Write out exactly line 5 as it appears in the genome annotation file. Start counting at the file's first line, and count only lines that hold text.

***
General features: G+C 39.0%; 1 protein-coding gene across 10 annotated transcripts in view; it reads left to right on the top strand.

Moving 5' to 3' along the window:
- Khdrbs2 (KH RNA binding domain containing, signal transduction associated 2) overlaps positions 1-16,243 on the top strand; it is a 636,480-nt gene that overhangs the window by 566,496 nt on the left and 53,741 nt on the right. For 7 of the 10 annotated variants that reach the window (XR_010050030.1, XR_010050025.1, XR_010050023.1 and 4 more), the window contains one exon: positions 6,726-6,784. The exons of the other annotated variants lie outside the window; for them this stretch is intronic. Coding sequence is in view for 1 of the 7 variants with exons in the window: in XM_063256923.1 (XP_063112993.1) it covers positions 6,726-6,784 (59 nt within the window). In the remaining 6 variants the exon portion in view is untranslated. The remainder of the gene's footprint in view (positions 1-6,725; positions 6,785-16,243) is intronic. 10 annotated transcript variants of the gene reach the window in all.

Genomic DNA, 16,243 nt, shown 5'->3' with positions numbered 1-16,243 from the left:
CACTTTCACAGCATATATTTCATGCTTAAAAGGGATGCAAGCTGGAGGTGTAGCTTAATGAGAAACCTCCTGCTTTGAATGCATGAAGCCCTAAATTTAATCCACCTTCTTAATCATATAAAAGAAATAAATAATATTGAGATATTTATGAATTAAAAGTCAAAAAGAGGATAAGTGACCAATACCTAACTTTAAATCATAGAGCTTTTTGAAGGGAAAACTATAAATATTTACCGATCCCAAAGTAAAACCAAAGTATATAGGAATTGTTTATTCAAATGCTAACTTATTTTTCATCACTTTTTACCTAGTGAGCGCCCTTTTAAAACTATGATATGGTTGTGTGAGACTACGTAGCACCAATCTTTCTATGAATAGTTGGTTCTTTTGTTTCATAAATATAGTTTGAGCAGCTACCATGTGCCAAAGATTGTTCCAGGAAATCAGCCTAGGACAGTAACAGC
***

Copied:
CACTTTCACAGCATATATTTCATGCTTAAAAGGGATGCAAGCTGGAGGTGTAGCTTAATGAGAAACCTCCTGCTTTGAATGCATGAAGCCCTAAATTTAATCCACCTTCTTAATCATATAAAAGAAATAAATAATATTGAGATATTTATGAATTAAAAGTCAAAAAGAGGATAAGTGACCAATACCTAACTTTAAATCATAGAGCTTTTTGAAGGGAAAACTATAAATATTTACCGATCCCAAAGTAAAACCAAAGTATATAGGAATTGTTTATTCAAATGCTAACTTATTTTTCATCACTTTTTACCTAGTGAGCGCCCTTTTAAAACTATGATATGGTTGTGTGAGACTACGTAGCACCAATCTTTCTATGAATAGTTGGTTCTTTTGTTTCATAAATATAGTTTGAGCAGCTACCATGTGCCAAAGATTGTTCCAGGAAATCAGCCTAGGACAGTAACAGC